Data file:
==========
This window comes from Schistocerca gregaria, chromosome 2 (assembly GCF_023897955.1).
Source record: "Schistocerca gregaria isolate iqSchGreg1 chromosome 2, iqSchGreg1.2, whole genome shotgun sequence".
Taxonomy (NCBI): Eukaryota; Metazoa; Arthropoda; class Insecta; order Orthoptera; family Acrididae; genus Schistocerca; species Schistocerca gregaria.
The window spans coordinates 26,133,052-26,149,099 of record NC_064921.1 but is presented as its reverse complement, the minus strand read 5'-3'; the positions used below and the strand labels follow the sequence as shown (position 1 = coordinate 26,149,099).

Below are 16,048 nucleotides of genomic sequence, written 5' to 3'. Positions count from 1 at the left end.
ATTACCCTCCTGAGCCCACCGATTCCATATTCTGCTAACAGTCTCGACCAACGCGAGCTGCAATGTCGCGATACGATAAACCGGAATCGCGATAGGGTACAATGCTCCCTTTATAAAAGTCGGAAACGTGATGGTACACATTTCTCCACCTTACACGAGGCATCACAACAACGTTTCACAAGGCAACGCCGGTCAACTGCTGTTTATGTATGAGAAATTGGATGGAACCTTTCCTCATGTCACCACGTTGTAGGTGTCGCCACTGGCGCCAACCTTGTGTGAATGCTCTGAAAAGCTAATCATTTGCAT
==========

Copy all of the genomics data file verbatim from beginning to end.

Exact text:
This window comes from Schistocerca gregaria, chromosome 2 (assembly GCF_023897955.1).
Source record: "Schistocerca gregaria isolate iqSchGreg1 chromosome 2, iqSchGreg1.2, whole genome shotgun sequence".
Taxonomy (NCBI): Eukaryota; Metazoa; Arthropoda; class Insecta; order Orthoptera; family Acrididae; genus Schistocerca; species Schistocerca gregaria.
The window spans coordinates 26,133,052-26,149,099 of record NC_064921.1 but is presented as its reverse complement, the minus strand read 5'-3'; the positions used below and the strand labels follow the sequence as shown (position 1 = coordinate 26,149,099).

Below are 16,048 nucleotides of genomic sequence, written 5' to 3'. Positions count from 1 at the left end.
ATTACCCTCCTGAGCCCACCGATTCCATATTCTGCTAACAGTCTCGACCAACGCGAGCTGCAATGTCGCGATACGATAAACCGGAATCGCGATAGGGTACAATGCTCCCTTTATAAAAGTCGGAAACGTGATGGTACACATTTCTCCACCTTACACGAGGCATCACAACAACGTTTCACAAGGCAACGCCGGTCAACTGCTGTTTATGTATGAGAAATTGGATGGAACCTTTCCTCATGTCACCACGTTGTAGGTGTCGCCACTGGCGCCAACCTTGTGTGAATGCTCTGAAAAGCTAATCATTTGCAT